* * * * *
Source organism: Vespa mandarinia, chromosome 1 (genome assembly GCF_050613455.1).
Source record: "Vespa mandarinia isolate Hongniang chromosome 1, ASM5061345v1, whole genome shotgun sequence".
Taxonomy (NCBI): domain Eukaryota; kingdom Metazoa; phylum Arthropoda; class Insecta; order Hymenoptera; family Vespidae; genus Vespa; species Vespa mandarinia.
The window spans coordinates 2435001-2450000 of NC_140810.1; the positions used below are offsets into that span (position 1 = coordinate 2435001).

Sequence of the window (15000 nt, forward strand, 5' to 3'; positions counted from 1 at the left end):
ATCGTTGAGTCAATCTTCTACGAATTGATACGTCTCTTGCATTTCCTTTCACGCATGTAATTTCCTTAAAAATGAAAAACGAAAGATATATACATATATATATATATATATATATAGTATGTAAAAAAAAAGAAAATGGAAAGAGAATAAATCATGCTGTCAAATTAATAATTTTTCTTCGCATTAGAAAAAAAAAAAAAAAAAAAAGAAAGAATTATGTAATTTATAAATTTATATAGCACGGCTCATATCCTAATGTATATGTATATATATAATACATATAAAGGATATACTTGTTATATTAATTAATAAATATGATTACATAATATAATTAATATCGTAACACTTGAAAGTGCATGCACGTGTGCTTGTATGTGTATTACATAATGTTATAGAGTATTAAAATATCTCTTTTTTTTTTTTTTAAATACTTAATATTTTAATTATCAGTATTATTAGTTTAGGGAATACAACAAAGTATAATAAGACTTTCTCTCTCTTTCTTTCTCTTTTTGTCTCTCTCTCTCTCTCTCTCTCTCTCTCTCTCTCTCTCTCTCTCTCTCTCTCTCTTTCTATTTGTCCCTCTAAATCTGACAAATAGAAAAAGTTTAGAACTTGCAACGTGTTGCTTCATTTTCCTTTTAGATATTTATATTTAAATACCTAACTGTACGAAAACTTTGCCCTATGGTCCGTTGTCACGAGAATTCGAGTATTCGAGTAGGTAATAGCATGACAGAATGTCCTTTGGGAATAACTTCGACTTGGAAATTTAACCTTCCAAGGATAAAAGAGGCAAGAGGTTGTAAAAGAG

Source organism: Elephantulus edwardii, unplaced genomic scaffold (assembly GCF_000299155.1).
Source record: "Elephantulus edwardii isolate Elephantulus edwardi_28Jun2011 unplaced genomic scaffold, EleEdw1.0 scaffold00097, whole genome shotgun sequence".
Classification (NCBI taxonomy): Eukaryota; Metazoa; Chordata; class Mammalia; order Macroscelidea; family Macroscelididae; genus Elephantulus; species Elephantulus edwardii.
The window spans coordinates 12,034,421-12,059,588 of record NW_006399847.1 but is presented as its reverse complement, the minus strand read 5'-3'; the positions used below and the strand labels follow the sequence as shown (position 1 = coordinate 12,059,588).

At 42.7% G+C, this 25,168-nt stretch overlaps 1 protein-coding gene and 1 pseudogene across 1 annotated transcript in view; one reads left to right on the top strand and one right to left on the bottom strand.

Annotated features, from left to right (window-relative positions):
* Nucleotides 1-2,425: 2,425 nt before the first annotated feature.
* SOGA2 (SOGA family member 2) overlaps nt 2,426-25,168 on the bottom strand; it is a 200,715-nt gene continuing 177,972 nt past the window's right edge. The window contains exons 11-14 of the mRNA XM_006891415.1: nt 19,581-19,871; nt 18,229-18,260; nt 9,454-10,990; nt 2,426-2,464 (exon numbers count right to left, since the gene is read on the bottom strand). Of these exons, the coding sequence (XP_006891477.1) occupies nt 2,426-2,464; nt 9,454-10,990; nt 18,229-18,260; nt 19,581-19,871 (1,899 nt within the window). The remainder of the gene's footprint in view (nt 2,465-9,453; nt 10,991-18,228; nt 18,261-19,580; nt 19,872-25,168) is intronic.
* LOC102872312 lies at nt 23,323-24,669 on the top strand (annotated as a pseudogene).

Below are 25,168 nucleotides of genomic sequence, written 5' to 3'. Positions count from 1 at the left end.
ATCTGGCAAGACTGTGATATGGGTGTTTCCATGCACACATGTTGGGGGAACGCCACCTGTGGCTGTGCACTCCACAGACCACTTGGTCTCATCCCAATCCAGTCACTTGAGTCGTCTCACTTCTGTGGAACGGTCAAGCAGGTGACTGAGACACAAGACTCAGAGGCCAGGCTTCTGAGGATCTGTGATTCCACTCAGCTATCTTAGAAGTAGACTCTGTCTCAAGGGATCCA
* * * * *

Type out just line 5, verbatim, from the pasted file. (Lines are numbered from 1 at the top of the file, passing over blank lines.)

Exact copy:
Sequence of the window (15000 nt, forward strand, 5' to 3'; positions counted from 1 at the left end):